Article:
The sets and denote incoming arcs to node , and outgoing arcs from node respectively, such that and , except in the lane reversal network. The second condition of the constraints in (1) is flow conservation constraints at intermediate nodes. The constraints in (2) are capacity constraints bounded by capacities of the auxiliary network. Rebennack et al. [27] presented a polynomial-time algorithm for a single-source single-sink maximum static contraflow problem which is the backbone for further study. They also provided a polynomial-time solution of multi-source multi-sink static network problem.
Dynamic flow with lane reversals. For a given dynamic network with constant transit time, a flow over time defined by with flow value satisfies the constraints (3-5).
 (3)
 (4)
Let
and
 (5)
The earliest arrival flow problem with arc reversal capability maximizes the value in (6) satisfying the constraints (3-5).
 (6)
The maximum dynamic flow problem with arc reversal capability, maximize the value in (6) for given time horizon .
Here, the second condition of the constraints in (3) are flow conservation constraints at time horizon T, whereas the constraints in (4) represent non-conservation of flow at intermediate time points in discrete-time setting. Similarly, the capacity constraints in (5) are bounded above by the capacities with lane reversals.
Maximum dynamic partial contraflow with non-symmetric capacity and transit time. Maximum dynamic partial contraflow is the maximization of an flow in a given time horizon if the direction of arcs can be switched at time zero. This approach saves the unused arc capacities that can be used in case of emergency. The authors in [26] presented a polynomial-time algorithm for the maximum dynamic partial contraflow problem with asymmetric capacities and symmetric transit times. Nath et al. [16] presented an algorithm and proved the correctness for both parameters as asymmetric. Their algorithm modifies the network with arc capacity as the sum of two-ways capacities and the transit time taken as that of non-reversed arcs of the auxiliary network (cf. Figure 1(b), 1(c)). If there is a one-way arc, then holds. Then a maximum dynamic flow is calculated by using a temporally repeated flow algorithm and flow is decomposed into paths and cycles. A removal of positive flows on cycles ensures that the flow moves in only one direction but not in both. This approach can be extended to the EAPCT and LMPCF problems, that we propose in the next sections.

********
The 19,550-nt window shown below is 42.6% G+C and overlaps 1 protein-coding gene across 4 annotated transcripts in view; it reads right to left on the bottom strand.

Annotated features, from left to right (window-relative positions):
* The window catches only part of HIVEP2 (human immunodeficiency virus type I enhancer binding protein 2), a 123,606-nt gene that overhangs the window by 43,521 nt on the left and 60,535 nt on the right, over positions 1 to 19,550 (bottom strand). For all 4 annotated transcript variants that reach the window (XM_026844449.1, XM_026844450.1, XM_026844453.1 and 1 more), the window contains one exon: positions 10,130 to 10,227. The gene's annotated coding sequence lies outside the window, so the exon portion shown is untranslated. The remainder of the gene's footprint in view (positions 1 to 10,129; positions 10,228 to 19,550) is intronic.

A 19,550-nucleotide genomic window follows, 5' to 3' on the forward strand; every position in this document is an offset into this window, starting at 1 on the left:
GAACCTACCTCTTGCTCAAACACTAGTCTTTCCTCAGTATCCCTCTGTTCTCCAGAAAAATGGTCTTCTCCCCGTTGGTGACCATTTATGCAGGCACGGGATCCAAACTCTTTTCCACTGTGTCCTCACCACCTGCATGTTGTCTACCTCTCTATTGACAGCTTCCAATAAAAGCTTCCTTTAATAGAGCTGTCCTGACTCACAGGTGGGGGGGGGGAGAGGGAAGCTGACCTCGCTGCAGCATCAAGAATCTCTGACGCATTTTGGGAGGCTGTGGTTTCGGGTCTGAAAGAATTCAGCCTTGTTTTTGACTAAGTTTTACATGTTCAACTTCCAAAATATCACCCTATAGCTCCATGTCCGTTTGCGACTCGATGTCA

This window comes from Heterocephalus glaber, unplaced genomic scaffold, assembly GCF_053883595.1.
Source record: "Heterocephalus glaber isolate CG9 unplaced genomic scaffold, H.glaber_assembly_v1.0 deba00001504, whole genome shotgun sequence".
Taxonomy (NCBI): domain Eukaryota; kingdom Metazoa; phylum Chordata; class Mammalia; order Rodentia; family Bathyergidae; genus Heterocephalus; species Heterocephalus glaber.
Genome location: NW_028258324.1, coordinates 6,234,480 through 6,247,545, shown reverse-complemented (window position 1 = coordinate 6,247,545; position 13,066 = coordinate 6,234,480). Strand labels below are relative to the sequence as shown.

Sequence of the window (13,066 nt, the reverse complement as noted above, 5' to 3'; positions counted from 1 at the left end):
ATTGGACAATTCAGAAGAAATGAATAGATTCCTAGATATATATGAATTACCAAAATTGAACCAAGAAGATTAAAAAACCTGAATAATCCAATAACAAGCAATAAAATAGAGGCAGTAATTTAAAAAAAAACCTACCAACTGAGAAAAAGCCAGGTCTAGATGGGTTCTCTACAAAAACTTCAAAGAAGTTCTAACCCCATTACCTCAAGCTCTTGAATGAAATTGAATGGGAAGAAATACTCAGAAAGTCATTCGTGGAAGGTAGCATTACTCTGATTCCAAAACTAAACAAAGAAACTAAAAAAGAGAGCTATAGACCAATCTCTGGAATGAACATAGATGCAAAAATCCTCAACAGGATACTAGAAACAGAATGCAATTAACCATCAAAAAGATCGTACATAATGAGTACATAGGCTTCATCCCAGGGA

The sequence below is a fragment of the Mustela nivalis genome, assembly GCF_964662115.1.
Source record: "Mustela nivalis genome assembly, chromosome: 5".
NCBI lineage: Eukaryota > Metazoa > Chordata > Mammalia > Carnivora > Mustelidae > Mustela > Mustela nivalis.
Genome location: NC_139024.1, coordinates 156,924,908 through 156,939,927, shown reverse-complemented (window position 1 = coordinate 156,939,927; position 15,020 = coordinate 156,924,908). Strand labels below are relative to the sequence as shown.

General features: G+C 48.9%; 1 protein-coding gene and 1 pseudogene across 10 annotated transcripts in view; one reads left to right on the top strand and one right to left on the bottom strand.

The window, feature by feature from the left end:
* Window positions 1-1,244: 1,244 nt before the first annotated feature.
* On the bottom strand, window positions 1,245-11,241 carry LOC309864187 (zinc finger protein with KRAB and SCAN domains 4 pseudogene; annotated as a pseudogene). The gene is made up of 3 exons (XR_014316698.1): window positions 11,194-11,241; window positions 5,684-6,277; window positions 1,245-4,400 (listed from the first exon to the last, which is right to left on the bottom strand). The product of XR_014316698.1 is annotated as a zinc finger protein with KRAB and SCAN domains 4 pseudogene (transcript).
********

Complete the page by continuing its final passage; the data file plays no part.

### 3. EAPCT Problem with Asymmetric Capacity and Transit Time

In the evacuation, it is not possible to calculate the exact evacuation time in advance. So, it is better to send a maximum number of evacuees at each time . Authors in [4,16] solved earliest arrival contraflow problem with asymmetric capacity and transit time. But the earliest arrival contraflow problem for multi-source multi-sink network is NP-hard as the MDPCF problem for multi-source multi-sink network is NP-hard. Pyakurel and Dhamala [21] presented an efficient algorithm to solve the multi-source single-sink earliest arrival contraflow problem with given supplies and demands at terminals and having the asymmetric capacity and symmetric transit time. We extend this result for EAPCT problem in this section.
Problem 1. Consider a multi-source single-sink network with given supplies and demand at the terminal nodes and having the constant non-symmetric capacity and transit time on each arc The EAPCT problem is to compute a maximum flow at each time satisfying the demands and supplies within time T such that the direction of arcs can be switched without any cost.
Algorithm 1: The EAPCT algorithm with asymmetric arc parameters
Input: Given a dynamic network with constant and non-symmetric transit time and source-sink supply-demand vector .
Output: An EAPCT
1. The given network is transformed into the auxiliary network by adding two-way arc capacities such as
2. Construct the extended network of by adding super source and connect other sources to super source by an arc.
3. Compute maximum dynamic flow on extended network by using algorithm of Pyakurel and Dhamala [21].
4. Decompose the flow along paths and cycles and remove the flow in cycles.
5. Reverse up to the capacity iff replaced by 0 whenever
6. For each if is reversed, and If neither nor is reversed, where is the saved capacity of e.
7. Transform the solution to the original network.
Theorem 1. Algorithm 1 solves the EAPCT with asymmetric capacity and transit time on network optimally.
Proof. The proof of the theorem consists of two steps. First, we show the feasibility. For this, we only have to show that Step 5 of the algorithm is feasible. Step 3 is feasible as shown in [21]. After applying Step 4 the flow is either along with arc e or er, but not in both implies feasibility of Step 5. All other steps are feasible saving arc capacities as in [26] in Step 6. Therefore, all the steps of Algorithm 1 are feasible. Second, we prove the optimality of the algorithm. By adding super source, a single-source single-sink extended network of reconfigured network is formed. Any optimal solution of the earliest arrival flow problem with lane reversal on network is also a feasible solution of the earliest arrival problem on the transformed network as in [21]. According to [3,21], we can compute minimum cost circulation on the transformed network . The solution obtained in transformed network is the same as in the auxiliary network . As the optimal flow obtained is not changed and the capacity of unused arcs are saved, we can transform the solution to the original network. Thus, the earliest arrival flow on the transformed network is equal to the EAPCT for the original network
Corollary 1. The EAPCT with asymmetric capacity and transit time on arcs can be computed in polynomial-time complexity.